Wednesday, September 16, 2009

Don't Miss This: Friedman in today's NYTimes

What would we do without Tom Friedman to keep the ball in play? His latest column is one of his best - and a must-read for any eco-investor. Here's the link.

Wednesday, July 22, 2009

Samsung Makes $4 Billion Investment To Become Green Leader

Samsung will invest over $4 billion to develop energy efficient products and reduce its carbon emissions 50% by 2013. Under its Eco-Management 2013 plan, it will spend $2.5 billion to improve the energy efficiency of its products, including TVs, refrigerators and air conditioning units. The remaining $1.8 billion will be invested in reducing carbon emissions from the company’s manufacturing plants.

The question is what is Samung's motivation? Samsung’s move may reduce manufacturing costs. Taking a lesson from the retail industry, perhaps Samsung’s motivation should be to enhance its marketing and public relations image. According to a Retail Systems Research and Retail Industry Leaders Association survey, retailers with above average growth emphasize the brand image aspect of green practices more than the cost saving aspect. Besides focusing on the energy efficiency of the stores, survey participants spend considerable time and effort on efficiency in information technology, and optimization of operations and supply chains.

Samsung’s announcement does not state whether the emphasis is on cost savings or brand image. However, the company wants to make the most energy efficient products in its product lines.

Wednesday, July 8, 2009

Pickens' Texas Sized Wind Plans Delayed

Wind energy has suffered a minor setback. Maybe a major setback.

T. Boone Pickens, an advocate of wind energy, has announced that he is delaying a 667 turbine wind farm he was planning to develop in Texas. The question is how long will the delay last.

Four factors worked against the plan.

1. The falling price of natural gas and oil made wind energy less attractive.

2. Pickens’ hedge funds have lost almost $1 billion dollars.

3. The plan was tied to Pickens’ plan to sell water. He owns the rights to more water than anyone else in the US. At the same time that Texas landowners objected to the plan, the Department of Justice batted down the law that would have allowed Pickens to use the power of eminent domain to lay his water lines and electricity lines. The water plan was probably the deal breaker for many landowners.

Despite his considerable financial backing, Pickens’ involvement may have doomed the project from the beginning. Many critics saw the plan more as way for Pickens to cash in on his water rights than to create jobs or benefit the state. When economic conditions are better, Pickens should try again without tying his wind ambitions to his water rights. He might have much better luck.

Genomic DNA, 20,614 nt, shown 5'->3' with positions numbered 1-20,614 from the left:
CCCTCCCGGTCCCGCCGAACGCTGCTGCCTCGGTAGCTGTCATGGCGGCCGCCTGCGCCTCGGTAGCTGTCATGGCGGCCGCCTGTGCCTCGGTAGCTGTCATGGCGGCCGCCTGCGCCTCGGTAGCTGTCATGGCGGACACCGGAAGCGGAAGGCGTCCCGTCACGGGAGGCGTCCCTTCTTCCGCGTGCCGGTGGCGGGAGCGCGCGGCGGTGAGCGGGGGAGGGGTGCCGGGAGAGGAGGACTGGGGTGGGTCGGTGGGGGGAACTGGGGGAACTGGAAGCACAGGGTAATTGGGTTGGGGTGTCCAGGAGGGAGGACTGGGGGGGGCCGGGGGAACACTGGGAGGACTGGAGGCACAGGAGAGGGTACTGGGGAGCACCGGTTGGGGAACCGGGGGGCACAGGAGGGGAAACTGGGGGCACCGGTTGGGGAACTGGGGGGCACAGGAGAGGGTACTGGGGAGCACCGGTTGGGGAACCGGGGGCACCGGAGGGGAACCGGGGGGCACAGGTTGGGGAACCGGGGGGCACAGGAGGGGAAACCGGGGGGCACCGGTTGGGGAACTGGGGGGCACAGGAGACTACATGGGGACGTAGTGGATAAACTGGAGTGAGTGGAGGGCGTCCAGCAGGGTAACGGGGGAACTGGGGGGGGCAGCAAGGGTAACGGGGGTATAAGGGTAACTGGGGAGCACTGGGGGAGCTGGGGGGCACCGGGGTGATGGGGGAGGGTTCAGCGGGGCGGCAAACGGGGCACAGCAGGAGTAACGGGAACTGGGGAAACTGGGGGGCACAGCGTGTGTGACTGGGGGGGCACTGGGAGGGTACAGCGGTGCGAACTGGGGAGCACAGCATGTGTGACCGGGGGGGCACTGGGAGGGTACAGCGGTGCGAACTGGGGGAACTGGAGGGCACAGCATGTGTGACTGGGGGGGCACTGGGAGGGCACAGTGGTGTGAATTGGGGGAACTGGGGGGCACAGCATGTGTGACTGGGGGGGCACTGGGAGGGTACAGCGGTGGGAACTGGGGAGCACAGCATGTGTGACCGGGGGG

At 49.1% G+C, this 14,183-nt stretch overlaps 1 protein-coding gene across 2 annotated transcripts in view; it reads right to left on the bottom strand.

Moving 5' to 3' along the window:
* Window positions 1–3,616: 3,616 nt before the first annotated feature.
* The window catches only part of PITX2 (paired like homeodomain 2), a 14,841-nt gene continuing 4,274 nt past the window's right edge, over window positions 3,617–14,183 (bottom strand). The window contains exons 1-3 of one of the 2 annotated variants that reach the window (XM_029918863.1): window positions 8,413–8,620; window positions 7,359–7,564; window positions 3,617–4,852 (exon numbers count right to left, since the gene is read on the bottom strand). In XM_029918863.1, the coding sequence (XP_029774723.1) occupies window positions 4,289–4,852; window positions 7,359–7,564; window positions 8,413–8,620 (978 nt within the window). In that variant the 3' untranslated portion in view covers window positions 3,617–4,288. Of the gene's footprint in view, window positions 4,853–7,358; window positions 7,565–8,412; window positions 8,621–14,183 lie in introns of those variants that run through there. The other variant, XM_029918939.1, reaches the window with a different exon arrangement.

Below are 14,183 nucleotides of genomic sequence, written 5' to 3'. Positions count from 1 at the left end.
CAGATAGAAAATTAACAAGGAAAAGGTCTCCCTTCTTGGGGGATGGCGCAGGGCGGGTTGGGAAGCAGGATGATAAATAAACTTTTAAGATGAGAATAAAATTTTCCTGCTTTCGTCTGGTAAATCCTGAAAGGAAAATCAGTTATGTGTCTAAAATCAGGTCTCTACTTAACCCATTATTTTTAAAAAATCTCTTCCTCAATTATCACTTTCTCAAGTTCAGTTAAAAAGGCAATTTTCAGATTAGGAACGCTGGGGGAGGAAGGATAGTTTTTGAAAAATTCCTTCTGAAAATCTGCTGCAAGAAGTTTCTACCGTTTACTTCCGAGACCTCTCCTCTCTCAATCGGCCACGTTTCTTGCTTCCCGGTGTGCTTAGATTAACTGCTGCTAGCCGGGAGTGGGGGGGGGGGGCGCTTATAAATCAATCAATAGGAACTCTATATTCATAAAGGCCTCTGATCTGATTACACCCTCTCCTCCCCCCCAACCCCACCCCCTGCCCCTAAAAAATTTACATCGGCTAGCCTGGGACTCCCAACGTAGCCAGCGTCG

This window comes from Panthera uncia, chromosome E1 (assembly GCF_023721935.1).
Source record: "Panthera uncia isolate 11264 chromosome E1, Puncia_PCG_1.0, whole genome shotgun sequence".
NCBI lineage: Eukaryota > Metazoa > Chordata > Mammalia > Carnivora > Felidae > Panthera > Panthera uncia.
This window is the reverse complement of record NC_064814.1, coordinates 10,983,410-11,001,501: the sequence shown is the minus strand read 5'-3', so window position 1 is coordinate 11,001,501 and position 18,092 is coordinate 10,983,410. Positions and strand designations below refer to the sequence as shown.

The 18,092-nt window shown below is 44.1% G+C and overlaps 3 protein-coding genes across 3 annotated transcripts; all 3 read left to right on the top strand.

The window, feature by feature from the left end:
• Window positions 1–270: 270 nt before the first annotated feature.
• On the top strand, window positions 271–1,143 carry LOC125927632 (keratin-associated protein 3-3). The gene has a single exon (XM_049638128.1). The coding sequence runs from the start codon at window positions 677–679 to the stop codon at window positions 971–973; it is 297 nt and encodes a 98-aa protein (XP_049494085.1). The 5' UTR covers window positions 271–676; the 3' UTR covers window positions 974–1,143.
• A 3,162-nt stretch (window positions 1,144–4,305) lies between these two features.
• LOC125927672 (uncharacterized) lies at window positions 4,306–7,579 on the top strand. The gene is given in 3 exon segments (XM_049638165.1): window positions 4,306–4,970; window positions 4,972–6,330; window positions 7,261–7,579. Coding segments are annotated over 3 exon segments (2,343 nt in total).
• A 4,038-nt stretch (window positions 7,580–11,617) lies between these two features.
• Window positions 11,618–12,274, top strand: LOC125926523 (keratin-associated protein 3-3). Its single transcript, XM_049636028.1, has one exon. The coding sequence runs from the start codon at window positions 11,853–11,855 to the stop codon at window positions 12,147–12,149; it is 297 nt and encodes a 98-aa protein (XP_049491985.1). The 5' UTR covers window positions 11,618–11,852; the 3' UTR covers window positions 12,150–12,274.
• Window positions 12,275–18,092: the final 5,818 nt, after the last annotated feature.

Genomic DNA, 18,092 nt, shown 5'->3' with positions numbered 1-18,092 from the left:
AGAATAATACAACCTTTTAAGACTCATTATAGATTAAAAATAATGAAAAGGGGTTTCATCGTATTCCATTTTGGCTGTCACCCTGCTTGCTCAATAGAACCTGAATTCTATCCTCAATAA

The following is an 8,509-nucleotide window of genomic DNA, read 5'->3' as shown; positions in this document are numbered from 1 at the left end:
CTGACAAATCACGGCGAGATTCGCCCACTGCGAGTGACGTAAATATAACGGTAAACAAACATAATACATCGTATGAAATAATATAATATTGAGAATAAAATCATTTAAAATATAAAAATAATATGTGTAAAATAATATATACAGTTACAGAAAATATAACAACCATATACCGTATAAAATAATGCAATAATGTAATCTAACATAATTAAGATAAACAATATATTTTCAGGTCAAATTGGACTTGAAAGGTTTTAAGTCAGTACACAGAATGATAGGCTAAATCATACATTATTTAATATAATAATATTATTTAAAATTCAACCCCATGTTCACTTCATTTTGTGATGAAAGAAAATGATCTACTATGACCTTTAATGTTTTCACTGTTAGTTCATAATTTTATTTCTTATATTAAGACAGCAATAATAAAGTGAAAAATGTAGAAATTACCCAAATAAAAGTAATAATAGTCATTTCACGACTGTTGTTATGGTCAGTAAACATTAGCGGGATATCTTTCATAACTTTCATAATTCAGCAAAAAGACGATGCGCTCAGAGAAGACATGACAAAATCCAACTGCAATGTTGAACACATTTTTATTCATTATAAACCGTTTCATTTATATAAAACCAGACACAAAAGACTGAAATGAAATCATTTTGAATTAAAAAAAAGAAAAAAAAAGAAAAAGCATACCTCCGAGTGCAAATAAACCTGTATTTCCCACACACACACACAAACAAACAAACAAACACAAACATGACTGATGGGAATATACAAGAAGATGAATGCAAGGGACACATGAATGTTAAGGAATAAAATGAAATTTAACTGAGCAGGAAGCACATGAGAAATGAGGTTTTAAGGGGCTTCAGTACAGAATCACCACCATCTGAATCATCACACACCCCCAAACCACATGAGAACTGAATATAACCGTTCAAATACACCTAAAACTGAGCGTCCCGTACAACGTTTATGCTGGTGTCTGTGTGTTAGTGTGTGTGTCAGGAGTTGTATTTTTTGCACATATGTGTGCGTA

Tuesday, July 7, 2009

Google's Smart Grid Software For Plug-In Hybrid Electric Vehicles

In the contest between battery hybrid electric hybrids (BHEV) and plug in hybrid electric vehicles (PHEV), Google is placing a big bet on PHEVs. Google is developing software to deal with the additional load PHEVs will put on the smart grid. Not only the software aim to minimizes energy demand spikes, it also helps take advantage of solar and wind power. Both solar and wind, as inconsistent and lumpy sources of energy, can increase volatility to the electricity supply and prices.

PHEVs may overload the grid if consumers recharge their cars around the same time. Google believes that the grid must be able to handle this additional demand for PHEVs to become widely adopted. The company has a fleet of Toyota Priuses that have been converted to PHEVs.

Monday, July 6, 2009

Cleantech Investments Up, Especially In Autos

Good news on the cleantech investment front. Cleantech Group reports that investments in green technologies increased worldwide in the second quarter of 2009. Compared to the first quarter of 2009, investments increased by 12%, but were down 44% from the same quarter of 2008.

Investments in solar remain down, while investments in utilities and cars have risen. Automotive related companies drew the biggest percentage of clean-tech investments. Cleantech Group attributes this to the government's stimulus package for the automotive sector.

If correct, this is interesting given that some VCs have expressed the view that startups that receive stimulus funding are not “stand alone” ventures. See my post on the views of VCs toward cleantech here. Could it be that these VCs are wrongheaded? Clearly, some of the heavy hitters in the VC world are investing heavily in cleantech, including Kleiner Perkins, Khosla Ventures, and Draper Fisher Jurvetson.